By Conrad Nyamutata
Morgan Tsvangirai has achieved a lot than we credit him for. The charismatic former trade unionist managed to marshal various interest groups to congeal into probably the most veritable opposition movement to challenge President Mugabe.
The MDC has thus far remained the only source of hope for freedom from the shackles of a pernicious regime.
Since then, Tsvangirai literally put his life on the line for democratic change, arrests, prosecution, persecution, assassination attempts and beatings. He has, along with others, borne the wounds and scars of that struggle. Add to that the tragic loss of his wife in 2009.
Most people who back Tsvangirai recognise his tenacity and resilience in the face of a brutal regime. Had we lived in a democratic country with transparent electoral processes, Tsvangirai could be president of Zimbabwe today. Against all odds, he still sneaked into the echelons of power, however limited.
As far as the struggle for change is concerned, Tsvangirai has earned his badges.
But what he has not earned is a ticket for socially and morally errant behaviour. Most of his supporters will be deeply disappointed by the recent goings-on in his private life. When one is in a position he holds, the line between private and public life becomes thinner.
It is the reason citizens and journalists were as curious about President Mugabe’s re-marriage years ago as they are with his health today. The curiosity becomes even more intense when actions of the public office holders are socially and morally deviant, let alone, repeatedly so.
Tsvangirai cannot take his supporters for granted; that he has earned a right to rule and therefore can behave in a manner which offends social morals.
A crucial election lies ahead.
As he accepts himself, the way he handled the matters regarding Locardia Karimatsenga Tembo was shoddy. It remains a mess; the rot will unfold some more. You have to pity Luke Tamborinyoka, his spokesman, because his is a difficult job if his boss does not shape up.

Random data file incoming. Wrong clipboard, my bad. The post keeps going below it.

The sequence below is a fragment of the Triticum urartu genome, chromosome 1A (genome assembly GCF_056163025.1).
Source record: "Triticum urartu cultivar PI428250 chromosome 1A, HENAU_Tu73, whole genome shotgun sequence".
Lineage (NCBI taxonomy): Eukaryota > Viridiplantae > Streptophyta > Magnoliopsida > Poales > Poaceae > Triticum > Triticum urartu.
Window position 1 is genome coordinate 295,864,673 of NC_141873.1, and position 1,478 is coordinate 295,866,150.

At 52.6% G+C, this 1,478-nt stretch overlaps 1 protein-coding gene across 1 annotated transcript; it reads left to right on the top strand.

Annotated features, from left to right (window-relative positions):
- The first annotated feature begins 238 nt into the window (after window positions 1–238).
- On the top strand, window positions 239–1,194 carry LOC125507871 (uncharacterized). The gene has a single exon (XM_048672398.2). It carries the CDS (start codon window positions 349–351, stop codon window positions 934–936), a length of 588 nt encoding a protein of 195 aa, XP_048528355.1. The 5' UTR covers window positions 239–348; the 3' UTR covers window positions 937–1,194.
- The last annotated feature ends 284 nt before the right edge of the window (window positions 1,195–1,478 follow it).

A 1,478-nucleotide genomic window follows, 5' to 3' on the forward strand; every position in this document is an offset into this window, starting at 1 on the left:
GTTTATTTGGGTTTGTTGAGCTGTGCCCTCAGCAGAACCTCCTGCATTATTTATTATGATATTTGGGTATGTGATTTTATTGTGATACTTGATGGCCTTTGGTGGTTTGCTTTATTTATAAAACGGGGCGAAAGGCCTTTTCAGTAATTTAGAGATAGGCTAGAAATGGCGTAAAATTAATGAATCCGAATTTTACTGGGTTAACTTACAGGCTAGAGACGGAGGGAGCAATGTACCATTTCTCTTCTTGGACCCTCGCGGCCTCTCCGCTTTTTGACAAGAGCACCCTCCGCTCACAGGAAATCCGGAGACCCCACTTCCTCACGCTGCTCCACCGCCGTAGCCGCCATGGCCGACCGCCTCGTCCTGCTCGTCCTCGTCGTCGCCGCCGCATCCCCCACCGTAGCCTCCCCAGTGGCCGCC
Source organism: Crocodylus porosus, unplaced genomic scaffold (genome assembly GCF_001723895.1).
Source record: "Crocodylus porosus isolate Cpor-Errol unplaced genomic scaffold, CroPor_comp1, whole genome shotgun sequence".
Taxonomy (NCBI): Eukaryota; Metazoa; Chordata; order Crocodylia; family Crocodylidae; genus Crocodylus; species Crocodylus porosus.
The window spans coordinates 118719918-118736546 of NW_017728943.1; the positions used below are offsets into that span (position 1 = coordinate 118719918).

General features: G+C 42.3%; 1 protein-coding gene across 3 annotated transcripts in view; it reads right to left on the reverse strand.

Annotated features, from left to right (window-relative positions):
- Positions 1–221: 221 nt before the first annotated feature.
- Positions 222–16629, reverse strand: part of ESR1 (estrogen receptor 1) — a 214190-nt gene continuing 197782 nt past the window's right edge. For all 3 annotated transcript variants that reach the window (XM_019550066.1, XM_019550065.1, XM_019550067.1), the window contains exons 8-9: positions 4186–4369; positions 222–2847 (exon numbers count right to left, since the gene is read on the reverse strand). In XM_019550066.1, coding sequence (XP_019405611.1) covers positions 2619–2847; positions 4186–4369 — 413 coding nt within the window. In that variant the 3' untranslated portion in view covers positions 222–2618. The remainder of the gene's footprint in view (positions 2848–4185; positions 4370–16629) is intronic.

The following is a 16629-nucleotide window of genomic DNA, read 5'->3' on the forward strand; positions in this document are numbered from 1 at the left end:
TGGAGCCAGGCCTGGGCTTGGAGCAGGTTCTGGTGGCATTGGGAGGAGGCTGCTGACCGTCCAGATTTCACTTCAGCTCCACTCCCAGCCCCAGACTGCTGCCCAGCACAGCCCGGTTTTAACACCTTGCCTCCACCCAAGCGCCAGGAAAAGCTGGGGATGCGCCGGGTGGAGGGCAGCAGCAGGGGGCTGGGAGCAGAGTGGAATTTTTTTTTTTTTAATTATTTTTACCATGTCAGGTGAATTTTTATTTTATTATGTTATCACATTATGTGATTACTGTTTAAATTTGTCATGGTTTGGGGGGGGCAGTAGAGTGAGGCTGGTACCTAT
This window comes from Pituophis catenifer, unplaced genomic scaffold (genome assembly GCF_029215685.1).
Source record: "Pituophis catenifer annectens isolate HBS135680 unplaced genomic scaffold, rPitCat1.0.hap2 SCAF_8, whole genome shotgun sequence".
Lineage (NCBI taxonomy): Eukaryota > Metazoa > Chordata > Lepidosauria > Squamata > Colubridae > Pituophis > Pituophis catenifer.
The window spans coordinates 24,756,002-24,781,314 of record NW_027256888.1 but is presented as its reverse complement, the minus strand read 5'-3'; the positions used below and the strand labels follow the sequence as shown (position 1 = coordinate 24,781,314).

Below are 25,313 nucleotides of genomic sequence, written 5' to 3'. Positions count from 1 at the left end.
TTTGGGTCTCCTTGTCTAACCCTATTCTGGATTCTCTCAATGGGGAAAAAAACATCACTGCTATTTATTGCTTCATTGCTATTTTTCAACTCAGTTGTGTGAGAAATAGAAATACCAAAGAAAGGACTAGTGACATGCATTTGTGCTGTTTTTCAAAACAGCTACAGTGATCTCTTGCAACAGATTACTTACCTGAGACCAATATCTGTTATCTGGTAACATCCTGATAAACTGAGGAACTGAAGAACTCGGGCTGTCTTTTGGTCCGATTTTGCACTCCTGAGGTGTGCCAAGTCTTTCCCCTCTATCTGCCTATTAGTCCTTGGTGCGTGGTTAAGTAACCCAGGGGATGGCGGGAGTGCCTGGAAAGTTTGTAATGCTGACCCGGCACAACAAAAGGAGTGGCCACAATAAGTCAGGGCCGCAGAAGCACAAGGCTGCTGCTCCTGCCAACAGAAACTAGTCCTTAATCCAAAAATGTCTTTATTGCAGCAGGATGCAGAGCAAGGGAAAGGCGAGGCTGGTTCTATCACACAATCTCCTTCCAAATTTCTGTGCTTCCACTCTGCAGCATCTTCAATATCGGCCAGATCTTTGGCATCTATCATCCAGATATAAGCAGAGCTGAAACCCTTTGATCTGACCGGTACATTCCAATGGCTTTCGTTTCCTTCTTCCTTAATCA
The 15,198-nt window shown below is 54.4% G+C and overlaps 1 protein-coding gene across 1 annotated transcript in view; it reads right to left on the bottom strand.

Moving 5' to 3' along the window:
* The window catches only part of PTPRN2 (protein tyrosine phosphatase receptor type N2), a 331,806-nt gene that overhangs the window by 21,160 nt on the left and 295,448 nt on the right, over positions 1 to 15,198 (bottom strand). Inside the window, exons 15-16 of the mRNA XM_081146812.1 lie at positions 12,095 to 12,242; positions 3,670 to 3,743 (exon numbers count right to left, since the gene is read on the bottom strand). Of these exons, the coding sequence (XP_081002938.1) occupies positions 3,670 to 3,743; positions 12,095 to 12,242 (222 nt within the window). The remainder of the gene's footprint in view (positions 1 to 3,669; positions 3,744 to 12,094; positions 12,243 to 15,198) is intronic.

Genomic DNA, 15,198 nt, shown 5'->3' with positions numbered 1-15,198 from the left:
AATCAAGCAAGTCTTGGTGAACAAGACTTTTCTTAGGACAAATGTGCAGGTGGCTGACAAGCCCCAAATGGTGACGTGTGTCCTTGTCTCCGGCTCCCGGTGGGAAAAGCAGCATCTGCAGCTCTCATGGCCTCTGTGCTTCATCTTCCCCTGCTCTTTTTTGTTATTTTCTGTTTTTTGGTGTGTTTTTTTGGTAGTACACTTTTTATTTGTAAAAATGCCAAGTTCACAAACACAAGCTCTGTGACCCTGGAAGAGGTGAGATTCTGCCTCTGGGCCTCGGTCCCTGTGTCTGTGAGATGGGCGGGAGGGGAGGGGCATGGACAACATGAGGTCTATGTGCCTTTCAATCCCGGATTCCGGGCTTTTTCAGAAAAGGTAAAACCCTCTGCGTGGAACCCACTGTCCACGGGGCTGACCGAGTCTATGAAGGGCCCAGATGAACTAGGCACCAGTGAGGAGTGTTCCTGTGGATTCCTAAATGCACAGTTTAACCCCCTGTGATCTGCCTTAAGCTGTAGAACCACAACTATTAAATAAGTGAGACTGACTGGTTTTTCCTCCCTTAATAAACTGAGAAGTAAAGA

Tsvangirai must take full responsibility for both his actions and the subsequent PR disaster. What I cannot accept is the attempt to absolve him and shunt the blame on the doorsteps of other people, as subtly hinted in his statement and now expressed by some anonymous MDC officials.
Tsvangirai’s close associates Ian and Theresa Makone, in particular, have been fingered as sources of bad influence on Tsvangirai. The daggers have been drawn on these two.
But hang on a minute.
Did this couple have anything to do with another relationship and child which Tsvangirai allegedly had with a Bulawayo woman? And are we to believe that this couple also influenced Tsvangirai to impregnate Ms Tembo?
It would be deeply worrying that a 59-year-old presidential aspirant would be led into relationships (we would then assume bedrooms too) and sire children.?
The problem is not about Tsvangirai having relationships, whether he is introduced to the partners by the Makones or not. It does not sound out of the ordinary that a friend introduces his or her friend to another colleague.
But what one subsequently does in the relationship, including siring children, surely cannot be blamed on the match-maker. If there is an ulterior motive in the match-making as alleged in this case, and one does not read it at the time, the blame can only lie with the one who fails to discern it.
It is understandable that MDC officials would be aggrieved at the damage of brand Tsvangirai. But Tsvangirai has himself to blame. It is disingenuous to scapegoat others for Tsvangirai’s own personal indiscretions.
If Tsvangirai is indeed susceptible to “bad influence” to this extent in his personal affairs and cannot read alleged ulterior motive, then the MDC supporters and officials ought to be concerned about their own leader rather than his alleged influencers.
Lastly, this is not about women’s groups that some are trying to instigate — the man has not been throwing Berlusconian bunga-bunga parties or taking advantage of his office juniors. And we have women of very sound judgement. Does a rich businesswoman fall in the category of the vulnerable?
This is about broader society yearning for a role model of a family man.